For The New York Times, Fuller Project Global Editor Sophia Jones profiled Ingrid Brown, one of 3.5 million truck drivers — 200,000 of whom are women — working to keep the U.S. well-stocked and well-fed during the pandemic. Brown, a 58-year-old outspoken trucking advocate, cancer survivor and grandmother of six, was among the essential workers who make up the backbone of a hugely important, yet troubled, industry. Nearly all of America’s produce, goods and equipment are transported by truck.
In the early months of the pandemic, Brown was driving largely without protective equipment. She couldn’t easily find masks or disinfectant supplies to wipe down her truck. While some large trucking companies provided supplies to their personnel, many truckers were left to protect themselves. On the road, meals and supplies were more difficult to come by. Many restaurants were closed. Truck stops were running out of certain goods, and truckers couldn’t easily pull into parking lots — like at a Target, or a Walmart — to buy essentials if there wasn’t a designated truck parking space. Even if they could, Brown says, coveted items — like Clorox wipes — were mostly out of stock.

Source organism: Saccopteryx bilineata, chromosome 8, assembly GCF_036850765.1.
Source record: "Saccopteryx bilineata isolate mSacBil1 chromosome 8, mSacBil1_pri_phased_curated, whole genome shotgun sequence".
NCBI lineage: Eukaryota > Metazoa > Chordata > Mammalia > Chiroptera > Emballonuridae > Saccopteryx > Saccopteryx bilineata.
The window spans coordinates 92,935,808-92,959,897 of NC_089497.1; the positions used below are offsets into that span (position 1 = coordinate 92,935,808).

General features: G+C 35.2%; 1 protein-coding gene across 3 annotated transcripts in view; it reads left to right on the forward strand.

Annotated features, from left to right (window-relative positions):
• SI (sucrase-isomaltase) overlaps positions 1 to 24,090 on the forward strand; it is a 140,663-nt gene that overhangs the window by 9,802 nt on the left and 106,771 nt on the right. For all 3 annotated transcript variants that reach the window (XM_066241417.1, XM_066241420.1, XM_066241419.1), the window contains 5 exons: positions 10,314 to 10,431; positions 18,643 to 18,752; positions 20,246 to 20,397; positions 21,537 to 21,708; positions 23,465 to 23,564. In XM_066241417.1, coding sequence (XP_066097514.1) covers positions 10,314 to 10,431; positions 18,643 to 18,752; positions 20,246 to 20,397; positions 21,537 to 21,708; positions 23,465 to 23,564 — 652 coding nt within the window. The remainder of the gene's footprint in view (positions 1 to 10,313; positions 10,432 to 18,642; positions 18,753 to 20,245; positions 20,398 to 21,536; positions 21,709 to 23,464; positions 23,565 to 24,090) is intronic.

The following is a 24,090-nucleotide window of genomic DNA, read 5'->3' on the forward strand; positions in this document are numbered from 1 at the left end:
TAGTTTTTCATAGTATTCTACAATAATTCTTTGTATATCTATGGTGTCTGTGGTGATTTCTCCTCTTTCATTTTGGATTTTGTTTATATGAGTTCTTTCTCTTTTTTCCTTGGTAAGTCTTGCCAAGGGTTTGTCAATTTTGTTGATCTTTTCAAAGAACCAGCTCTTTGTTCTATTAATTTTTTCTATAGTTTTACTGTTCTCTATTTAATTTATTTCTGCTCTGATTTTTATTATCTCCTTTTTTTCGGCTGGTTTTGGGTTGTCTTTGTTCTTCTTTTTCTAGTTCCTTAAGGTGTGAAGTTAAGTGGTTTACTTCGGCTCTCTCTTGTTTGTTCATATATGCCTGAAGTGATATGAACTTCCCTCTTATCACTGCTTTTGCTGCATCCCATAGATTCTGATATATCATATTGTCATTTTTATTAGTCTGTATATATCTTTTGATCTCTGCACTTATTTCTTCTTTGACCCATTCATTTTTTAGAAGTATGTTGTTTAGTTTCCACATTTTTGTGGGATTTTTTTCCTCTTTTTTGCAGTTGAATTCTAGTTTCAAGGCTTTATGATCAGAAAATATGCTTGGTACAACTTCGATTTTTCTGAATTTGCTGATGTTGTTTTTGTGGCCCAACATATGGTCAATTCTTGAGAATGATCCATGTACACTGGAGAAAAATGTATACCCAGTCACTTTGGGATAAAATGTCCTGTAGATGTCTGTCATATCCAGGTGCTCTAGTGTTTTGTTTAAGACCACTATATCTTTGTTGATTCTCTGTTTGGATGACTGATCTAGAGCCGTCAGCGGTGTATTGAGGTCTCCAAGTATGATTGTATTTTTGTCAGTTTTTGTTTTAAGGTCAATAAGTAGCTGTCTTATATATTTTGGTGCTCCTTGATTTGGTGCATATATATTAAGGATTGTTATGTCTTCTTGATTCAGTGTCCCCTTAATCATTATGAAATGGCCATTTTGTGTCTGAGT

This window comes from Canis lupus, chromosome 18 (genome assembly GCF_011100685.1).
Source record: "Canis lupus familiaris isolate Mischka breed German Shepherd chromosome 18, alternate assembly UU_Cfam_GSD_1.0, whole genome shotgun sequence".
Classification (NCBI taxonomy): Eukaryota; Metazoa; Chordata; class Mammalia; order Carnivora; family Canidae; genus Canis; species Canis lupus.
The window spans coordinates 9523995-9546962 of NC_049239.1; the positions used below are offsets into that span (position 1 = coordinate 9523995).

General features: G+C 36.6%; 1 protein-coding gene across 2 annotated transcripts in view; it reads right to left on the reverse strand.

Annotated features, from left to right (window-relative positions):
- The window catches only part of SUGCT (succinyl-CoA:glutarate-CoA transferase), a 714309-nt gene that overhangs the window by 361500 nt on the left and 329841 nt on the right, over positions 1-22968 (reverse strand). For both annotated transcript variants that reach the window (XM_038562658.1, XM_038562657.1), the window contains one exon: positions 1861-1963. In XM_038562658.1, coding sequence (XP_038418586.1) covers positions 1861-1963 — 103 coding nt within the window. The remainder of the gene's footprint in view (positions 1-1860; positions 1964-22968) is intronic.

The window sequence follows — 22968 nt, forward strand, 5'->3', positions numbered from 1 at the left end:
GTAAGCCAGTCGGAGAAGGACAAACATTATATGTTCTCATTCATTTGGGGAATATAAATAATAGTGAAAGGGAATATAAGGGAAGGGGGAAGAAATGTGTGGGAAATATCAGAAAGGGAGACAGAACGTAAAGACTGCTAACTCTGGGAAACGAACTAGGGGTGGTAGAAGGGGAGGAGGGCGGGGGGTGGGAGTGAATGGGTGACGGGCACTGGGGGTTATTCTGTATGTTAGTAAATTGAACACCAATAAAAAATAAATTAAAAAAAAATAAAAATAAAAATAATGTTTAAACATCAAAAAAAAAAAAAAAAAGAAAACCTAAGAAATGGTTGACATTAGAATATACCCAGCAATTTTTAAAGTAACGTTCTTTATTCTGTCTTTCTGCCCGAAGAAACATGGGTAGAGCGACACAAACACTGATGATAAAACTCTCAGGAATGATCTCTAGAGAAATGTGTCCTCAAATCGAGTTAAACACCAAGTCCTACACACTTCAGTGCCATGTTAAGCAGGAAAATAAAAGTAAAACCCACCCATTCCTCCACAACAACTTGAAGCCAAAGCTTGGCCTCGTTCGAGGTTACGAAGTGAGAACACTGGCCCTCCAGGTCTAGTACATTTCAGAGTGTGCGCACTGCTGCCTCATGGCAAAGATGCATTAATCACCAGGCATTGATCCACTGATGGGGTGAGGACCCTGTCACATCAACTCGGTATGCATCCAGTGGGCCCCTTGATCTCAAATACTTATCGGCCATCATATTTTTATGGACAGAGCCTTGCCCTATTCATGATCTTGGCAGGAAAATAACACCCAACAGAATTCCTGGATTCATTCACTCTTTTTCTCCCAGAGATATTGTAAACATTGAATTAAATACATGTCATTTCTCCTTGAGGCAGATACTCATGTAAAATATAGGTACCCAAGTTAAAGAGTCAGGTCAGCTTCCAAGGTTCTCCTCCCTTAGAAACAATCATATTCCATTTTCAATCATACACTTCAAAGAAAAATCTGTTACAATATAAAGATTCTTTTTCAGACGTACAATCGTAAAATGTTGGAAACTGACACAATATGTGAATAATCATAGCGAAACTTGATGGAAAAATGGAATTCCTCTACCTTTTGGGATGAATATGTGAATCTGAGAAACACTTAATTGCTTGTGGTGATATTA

The profile generated response from readers and manufacturing companies who wanted to help. When readers reached out, Jones connected them with the nonprofit Women in Trucking, which helped coordinate donations of masks and hand sanitizer across dozens of states.